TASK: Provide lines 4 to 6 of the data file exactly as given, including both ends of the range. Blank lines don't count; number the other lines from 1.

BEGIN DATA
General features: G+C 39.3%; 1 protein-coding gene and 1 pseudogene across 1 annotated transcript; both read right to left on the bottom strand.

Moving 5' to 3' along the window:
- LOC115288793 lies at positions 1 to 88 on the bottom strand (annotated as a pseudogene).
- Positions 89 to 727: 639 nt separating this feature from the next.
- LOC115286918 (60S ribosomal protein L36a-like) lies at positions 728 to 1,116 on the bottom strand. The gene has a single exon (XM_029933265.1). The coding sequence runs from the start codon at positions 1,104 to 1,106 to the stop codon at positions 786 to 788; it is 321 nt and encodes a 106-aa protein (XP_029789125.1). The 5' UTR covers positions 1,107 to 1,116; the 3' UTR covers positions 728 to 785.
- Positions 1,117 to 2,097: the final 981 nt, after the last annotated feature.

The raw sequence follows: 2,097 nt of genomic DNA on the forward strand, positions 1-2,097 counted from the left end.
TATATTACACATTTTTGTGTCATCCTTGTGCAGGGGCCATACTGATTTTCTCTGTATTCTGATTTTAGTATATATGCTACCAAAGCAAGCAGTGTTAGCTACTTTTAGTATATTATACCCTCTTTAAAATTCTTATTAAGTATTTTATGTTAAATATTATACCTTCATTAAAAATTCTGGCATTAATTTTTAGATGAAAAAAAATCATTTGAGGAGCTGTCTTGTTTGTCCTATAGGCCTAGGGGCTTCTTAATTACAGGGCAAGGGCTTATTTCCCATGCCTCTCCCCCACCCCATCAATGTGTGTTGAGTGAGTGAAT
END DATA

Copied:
- Positions 89 to 727: 639 nt separating this feature from the next.
- LOC115286918 (60S ribosomal protein L36a-like) lies at positions 728 to 1,116 on the bottom strand. The gene has a single exon (XM_029933265.1). The coding sequence runs from the start codon at positions 1,104 to 1,106 to the stop codon at positions 786 to 788; it is 321 nt and encodes a 106-aa protein (XP_029789125.1). The 5' UTR covers positions 1,107 to 1,116; the 3' UTR covers positions 728 to 785.
- Positions 1,117 to 2,097: the final 981 nt, after the last annotated feature.